REC first for application/xhtml+xml and then presenting it as a done  
deal for text/html as well.

> Also, I think you're missing an important detail: @rel had *no*
> semantics, it was all free-form, without any recommended  
> interpretation
> (except for pre-defined link types). So even interpreting it as a URI
> involves "adding semantics." We added the URI semantic interpretation,
> with CURIE syntax, and we ensured that our approach preserved the
> existing pre-defined link types.

I think this argument is a distraction. Prepending "http:" to a string  
doesn't magically bring about semantics. For example, even though  
rel=canonical wasn't developed through any standards process, I think  
it clearly has semantics by having an effect in search engines and the  
semantics are even documented. On the other hand, you don't have any  
semantics if I invent an URI such as http://hsivonen.iki.fi/2009/03/01/you-do-not-what-semantics-i-meant 
.

> I've yet to see a real problem with this rather careful decision,  
> which we made and vetted through the normal W3C process.

The decisions weren't vetted through the W3C Process for text/html.  
Instead, the spec that made it to REC was developed in a context where  
it was reasonable for a reviewer to assume that XML-only technology  
was being proposed. I think Process-wise, RDFa in text/html doesn't  
occupy any moral high ground. (HTML5 probably doesn't, either. After  
all, it went outside the W3C entirely for a while.)

- -

Now, to put an actual technical proposal in here:

I suggest changing RDFa to use full IRIs instead of CURIEs. Then,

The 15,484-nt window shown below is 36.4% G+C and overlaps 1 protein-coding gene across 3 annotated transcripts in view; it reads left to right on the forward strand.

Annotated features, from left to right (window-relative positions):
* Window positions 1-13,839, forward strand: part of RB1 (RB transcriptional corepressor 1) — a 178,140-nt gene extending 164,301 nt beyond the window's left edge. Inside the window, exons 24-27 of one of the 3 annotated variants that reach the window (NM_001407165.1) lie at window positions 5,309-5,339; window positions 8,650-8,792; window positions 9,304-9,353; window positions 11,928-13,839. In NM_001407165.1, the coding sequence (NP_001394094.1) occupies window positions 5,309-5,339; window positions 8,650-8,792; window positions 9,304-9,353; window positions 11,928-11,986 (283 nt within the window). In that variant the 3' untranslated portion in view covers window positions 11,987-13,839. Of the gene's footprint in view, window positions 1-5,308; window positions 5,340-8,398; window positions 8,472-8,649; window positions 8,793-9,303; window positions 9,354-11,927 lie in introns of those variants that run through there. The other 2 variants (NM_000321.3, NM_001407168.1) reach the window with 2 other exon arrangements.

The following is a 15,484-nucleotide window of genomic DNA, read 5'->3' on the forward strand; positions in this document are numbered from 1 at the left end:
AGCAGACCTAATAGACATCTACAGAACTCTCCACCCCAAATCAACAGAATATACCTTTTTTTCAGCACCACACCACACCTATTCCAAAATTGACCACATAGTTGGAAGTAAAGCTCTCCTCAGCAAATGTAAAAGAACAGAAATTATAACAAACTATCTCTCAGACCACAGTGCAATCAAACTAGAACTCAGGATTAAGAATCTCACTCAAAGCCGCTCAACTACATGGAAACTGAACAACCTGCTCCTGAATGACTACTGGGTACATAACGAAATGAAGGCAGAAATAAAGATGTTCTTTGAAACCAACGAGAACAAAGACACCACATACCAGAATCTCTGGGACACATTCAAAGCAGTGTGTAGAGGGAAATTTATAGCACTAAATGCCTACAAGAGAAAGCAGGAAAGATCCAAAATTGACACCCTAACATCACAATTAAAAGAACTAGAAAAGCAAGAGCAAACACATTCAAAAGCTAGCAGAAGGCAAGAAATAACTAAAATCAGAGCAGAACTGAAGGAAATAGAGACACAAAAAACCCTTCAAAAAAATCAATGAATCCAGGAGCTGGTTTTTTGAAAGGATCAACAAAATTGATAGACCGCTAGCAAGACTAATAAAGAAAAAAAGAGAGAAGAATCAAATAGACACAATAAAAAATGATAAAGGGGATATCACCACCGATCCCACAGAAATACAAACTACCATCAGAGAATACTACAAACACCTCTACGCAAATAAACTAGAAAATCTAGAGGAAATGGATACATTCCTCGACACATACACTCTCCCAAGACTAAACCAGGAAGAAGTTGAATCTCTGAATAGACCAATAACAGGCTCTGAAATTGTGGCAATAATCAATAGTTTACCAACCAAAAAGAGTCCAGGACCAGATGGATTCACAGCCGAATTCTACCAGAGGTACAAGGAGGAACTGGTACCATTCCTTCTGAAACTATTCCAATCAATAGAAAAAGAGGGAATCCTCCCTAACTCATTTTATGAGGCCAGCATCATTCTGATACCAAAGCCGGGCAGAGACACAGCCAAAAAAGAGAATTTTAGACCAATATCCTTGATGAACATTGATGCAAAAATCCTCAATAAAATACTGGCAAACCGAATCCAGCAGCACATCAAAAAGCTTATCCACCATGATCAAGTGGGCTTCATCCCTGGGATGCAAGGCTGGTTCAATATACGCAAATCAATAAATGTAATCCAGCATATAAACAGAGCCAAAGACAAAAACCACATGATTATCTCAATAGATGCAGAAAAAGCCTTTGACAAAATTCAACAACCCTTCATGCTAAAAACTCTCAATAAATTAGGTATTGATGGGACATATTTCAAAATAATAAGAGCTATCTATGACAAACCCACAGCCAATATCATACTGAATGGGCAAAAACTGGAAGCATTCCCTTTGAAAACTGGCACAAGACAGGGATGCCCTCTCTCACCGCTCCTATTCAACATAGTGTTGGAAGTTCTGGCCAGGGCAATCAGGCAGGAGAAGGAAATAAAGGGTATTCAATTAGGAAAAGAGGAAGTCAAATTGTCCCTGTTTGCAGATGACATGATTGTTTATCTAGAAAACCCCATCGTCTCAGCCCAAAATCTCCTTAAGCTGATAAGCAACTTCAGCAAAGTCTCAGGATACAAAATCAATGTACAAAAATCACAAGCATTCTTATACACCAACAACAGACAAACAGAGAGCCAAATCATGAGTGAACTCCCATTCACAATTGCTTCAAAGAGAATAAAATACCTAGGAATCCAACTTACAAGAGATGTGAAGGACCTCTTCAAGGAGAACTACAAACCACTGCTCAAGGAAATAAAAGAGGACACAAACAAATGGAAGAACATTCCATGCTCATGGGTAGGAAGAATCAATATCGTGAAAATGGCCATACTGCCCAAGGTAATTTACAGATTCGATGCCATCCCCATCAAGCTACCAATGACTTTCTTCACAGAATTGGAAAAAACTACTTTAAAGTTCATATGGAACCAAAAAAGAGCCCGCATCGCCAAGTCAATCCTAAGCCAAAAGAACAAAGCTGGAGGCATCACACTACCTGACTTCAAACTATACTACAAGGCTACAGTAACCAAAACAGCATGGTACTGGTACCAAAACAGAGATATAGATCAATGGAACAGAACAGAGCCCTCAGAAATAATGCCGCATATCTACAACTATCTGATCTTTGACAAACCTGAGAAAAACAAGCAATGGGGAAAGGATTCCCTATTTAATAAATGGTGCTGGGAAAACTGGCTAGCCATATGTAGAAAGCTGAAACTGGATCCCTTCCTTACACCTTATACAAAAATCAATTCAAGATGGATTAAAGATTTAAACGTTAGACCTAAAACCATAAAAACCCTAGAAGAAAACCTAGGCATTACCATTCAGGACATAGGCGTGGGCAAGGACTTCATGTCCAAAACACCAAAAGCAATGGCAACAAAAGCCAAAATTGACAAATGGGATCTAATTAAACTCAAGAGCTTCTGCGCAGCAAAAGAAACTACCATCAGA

suggest making it a conformance requirement for rel in both text/html  
and application/xhtml+xml that a rel token MUST NOT contain a colon or  
MUST be an absolute IRI and MUST NOT start with the string "http://www.iana.org/assignments/relation/ 
". Authors SHOULD NOT mint relation IRIs that differ only in case.

I suggest that processing requirements for text/html rel tokens,  
application/xhtml+xml rel and the Link header be the following for  
compatibility with all of Atom, browsers and RDF technologies:

For products that don't use an RDF data model:
Replace letters A-Z with a-z in each token, then compare tokens code  
point for code point with a well-known token. (For example, turn  
"StyleSheet" into "stylesheet", use "stylesheet" as the hard-coded  
string you compare with in software.)

For products that do use an RDF data model:
If the token contains a colon: Use the token as an IRI.
If the token does not contain a colon: Prepend "http://www.iana.org/assignments/relation/ 
" to the token and use the resulting string as an IRI.

This proposal doesn't involve profile in any way, because in practice  
profile very rarely is involved in processing.

[1] http://www.w3.org/2002/05/html/charter
[2] http://rdfa.info/2009/01/29/whitehousegov-uses-rdfa/
-- 
Henri Sivonen
hsivonen@iki.fi
http://hsivonen.iki.fi/
Received on Sunday, 1 March 2009 14:55:23 GMT

This archive was generated by hypermail 2.2.0+W3C-0.50 : Tuesday, 23 February 2010 18:12:53 GMT